Apart from making our foods look appetizing, what do colours and additives do to our food? Are they really all that bad for us and should we be avoiding foods with these products in them?
Unfortunately colours and additives are something that you really do want to avoid if you want to create better health for yourself and your family. Since the industrial revolution, more than 4000 chemicals have been added to our food supply and more are added each year. Whilst many manufacturers are seeking to limit the toxic load caused by food additives, most are not tested and have no longevity research. When we choose to eat those foods, we have become human test agents to determine the long term effects of those chemicals in our food.
The colour blue is one of the most toxic chemicals in our foods. It is a petroleum by-product and there is nothing natural or safe about it. Many countries around the world have banned the colour blue from food however in Australia, our Government has not been so careful with our health. In fact, companies such as Nestle send their blue smarties to Australia for our children to consume. We can be active consumers by demanding for example that the blue slushies be removed from your child’s school tuckshop. They may tell you the colour is natural, ask them to read the packaging, if it contains blue food colouring, it is toxic to your health.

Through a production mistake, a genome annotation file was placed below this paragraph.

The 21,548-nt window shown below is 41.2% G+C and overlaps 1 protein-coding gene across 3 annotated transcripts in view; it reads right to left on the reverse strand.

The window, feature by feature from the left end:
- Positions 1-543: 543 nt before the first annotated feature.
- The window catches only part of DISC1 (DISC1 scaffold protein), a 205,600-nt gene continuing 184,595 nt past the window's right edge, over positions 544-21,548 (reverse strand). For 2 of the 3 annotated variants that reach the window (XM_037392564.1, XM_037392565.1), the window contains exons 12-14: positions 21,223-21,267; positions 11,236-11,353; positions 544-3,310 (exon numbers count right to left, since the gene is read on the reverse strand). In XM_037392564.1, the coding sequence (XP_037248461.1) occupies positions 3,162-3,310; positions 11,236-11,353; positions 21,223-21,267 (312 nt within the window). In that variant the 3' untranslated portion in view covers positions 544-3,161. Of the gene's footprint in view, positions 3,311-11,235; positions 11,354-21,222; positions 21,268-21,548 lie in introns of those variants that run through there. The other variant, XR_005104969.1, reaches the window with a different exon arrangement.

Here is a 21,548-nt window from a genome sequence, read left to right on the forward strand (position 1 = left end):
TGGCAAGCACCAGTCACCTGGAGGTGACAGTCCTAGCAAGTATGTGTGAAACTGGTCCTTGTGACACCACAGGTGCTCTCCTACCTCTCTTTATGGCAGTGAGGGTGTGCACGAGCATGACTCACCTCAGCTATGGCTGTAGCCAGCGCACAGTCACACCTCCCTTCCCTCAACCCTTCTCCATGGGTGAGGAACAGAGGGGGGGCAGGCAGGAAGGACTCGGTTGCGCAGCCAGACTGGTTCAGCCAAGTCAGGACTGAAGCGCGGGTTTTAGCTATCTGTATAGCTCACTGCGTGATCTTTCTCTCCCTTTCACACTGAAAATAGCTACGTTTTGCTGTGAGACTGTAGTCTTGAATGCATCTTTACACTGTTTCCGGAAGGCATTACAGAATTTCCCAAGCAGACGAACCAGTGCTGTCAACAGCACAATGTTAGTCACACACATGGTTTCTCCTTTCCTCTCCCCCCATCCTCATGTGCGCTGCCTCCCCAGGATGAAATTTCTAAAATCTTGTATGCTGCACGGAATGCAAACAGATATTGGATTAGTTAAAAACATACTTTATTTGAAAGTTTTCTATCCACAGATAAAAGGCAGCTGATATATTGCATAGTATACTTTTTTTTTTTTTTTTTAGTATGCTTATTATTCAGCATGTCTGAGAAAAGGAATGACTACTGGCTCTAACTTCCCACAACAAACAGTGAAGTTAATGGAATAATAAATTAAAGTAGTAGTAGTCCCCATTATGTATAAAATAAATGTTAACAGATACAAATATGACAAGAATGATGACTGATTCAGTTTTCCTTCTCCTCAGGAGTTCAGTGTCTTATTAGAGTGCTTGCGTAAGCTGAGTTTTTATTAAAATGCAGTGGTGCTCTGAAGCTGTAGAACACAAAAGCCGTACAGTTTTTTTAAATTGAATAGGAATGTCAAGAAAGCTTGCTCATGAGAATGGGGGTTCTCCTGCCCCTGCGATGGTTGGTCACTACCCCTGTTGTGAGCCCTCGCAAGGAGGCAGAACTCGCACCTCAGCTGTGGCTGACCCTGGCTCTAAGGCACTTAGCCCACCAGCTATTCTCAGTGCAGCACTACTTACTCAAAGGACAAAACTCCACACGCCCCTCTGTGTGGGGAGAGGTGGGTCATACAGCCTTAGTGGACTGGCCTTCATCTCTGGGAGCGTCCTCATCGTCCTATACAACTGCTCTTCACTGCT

If you want to create blue in your food (think a pool birthday cake!), try using the juice from blueberries. You’ll get a great result without filling children with chemicals.
It has long been known that the colour red causes hyperactivity in children. If you are looking for a substitute for red (to make toadstool birthday cake for example), you can use the juice from raspberries or strawberries. The colour yellow can cause hives, eczema, asthma, anaphylaxis and inflammation in your blood vessels. Turmeric is a great colour but test it first if you are making something sweet! Otherwise citrus fruits are great for those autumn tones.
Food additives also impact on our metabolism and are a leading cause of the growing obesity epidemic. They can impact on the leptin signaling in our brains, insulin secretion and can cause over consumption due to the flavour enhancement (this is particularly pertinent to MSG food in most flavoured foods including snack foods such as chips).
It can be difficult to navigate the supermarket isles and make our food choices. The easiest way to do this is to avoid buying processed foods and make those items at home in your own kitchen. You’ll know then that you are feeding yourself and your family foods that are natural and without chemicals. This can be a big habit to change for many people. Start slowly and change one thing at a time. Find a biscuit recipe you love and make those rather than buying a packet of biscuits (there are some great recipes in our healthier lunchbox e-book) and eat more fresh fruit and vegetables instead of packet foods. Removing colours and additives from your diet will make a big change to how you feel.